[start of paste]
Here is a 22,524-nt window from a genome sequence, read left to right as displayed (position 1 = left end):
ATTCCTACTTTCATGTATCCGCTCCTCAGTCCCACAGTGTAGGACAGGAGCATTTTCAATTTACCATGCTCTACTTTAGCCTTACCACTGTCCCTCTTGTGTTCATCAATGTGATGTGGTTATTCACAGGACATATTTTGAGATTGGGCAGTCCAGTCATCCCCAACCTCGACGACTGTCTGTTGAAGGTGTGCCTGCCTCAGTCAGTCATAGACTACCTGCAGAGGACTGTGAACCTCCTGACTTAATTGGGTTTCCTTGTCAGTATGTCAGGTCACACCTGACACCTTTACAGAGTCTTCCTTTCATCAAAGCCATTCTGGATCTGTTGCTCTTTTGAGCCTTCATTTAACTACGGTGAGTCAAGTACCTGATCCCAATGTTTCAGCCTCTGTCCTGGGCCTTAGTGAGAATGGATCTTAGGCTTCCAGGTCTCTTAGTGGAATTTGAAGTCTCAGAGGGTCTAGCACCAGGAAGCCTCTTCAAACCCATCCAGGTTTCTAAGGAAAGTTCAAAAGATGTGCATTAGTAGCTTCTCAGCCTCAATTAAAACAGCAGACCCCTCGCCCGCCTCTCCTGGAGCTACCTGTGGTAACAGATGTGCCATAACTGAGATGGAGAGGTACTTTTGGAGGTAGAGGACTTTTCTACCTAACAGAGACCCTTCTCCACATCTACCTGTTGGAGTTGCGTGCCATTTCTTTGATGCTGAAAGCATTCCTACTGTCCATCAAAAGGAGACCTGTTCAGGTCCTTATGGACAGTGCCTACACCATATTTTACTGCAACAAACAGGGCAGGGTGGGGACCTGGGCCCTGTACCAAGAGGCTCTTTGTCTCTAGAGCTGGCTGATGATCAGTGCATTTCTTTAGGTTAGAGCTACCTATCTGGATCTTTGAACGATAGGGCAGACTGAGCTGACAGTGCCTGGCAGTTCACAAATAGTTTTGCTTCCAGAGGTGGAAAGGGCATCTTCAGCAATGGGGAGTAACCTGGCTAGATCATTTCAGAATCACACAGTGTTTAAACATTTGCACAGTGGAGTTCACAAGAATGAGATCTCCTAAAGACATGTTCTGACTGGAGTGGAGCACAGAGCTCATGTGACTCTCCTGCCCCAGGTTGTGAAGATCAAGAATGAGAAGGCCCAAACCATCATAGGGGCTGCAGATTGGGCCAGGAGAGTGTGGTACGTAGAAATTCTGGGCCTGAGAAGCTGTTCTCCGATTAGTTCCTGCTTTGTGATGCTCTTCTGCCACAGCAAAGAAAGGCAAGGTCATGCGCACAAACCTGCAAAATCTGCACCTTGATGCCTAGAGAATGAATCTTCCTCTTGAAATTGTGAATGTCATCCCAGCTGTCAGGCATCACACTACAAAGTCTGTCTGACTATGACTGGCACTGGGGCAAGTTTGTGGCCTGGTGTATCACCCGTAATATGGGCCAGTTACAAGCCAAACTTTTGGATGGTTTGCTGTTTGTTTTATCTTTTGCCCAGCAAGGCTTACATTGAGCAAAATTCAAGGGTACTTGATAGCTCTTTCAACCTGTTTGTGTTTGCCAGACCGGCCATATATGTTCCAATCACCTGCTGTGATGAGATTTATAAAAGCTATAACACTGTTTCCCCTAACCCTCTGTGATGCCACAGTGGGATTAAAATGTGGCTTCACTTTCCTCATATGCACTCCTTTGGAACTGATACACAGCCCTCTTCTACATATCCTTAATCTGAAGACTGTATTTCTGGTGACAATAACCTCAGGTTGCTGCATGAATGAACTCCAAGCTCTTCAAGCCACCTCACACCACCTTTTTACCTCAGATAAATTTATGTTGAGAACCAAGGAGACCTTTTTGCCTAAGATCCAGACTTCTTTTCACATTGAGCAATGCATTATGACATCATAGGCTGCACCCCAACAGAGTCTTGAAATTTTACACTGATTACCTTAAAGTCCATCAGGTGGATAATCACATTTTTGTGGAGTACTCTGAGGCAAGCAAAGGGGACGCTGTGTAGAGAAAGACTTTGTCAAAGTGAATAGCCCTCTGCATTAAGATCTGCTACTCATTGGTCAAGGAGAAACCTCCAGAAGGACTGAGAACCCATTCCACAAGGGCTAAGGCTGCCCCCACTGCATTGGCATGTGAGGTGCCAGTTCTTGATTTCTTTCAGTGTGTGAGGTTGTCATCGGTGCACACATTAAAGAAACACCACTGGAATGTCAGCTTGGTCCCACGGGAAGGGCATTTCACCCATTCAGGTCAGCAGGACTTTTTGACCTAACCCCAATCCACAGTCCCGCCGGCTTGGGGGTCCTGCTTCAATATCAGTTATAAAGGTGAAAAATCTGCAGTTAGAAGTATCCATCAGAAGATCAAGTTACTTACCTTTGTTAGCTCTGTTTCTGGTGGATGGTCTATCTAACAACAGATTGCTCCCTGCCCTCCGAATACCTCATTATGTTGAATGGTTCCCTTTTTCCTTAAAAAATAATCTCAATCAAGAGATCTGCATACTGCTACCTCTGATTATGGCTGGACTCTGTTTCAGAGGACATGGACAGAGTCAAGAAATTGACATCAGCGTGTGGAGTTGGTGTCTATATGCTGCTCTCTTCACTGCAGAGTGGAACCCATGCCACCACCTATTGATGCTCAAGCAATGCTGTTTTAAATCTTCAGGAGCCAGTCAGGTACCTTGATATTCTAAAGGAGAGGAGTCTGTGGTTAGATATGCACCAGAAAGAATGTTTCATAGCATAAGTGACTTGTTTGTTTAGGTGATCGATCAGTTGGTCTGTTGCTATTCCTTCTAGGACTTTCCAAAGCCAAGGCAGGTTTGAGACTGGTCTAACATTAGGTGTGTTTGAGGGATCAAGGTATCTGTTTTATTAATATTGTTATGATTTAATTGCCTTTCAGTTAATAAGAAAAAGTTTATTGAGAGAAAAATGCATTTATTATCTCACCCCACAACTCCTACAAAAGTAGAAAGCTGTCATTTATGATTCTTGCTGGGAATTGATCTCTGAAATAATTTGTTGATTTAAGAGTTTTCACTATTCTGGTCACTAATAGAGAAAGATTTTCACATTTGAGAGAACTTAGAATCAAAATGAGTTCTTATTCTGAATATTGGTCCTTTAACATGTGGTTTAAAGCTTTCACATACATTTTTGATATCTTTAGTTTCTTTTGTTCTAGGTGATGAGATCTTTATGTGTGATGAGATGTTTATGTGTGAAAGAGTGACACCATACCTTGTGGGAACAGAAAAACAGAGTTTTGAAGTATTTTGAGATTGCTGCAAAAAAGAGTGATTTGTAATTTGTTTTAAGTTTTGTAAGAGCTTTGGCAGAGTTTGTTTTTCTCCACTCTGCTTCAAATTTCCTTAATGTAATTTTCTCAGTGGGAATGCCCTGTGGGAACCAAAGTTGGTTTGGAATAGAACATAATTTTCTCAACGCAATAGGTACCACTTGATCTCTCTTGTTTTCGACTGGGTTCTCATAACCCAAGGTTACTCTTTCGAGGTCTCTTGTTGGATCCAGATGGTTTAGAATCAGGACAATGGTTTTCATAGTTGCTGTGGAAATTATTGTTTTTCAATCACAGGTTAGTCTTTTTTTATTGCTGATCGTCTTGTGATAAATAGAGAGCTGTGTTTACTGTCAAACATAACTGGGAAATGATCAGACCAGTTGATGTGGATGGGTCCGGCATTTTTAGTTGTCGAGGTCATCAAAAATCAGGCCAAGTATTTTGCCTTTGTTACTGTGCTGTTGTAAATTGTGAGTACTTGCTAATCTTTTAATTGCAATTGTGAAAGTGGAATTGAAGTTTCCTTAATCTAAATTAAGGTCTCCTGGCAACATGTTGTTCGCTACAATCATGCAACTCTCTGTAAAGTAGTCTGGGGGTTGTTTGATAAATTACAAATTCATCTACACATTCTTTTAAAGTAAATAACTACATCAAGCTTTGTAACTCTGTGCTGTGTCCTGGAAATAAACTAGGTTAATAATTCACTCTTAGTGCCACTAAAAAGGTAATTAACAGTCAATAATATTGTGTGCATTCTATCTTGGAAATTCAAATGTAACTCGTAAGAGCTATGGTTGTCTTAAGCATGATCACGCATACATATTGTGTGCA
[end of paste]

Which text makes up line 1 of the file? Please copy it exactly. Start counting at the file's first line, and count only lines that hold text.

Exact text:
Here is a 22,524-nt window from a genome sequence, read left to right as displayed (position 1 = left end):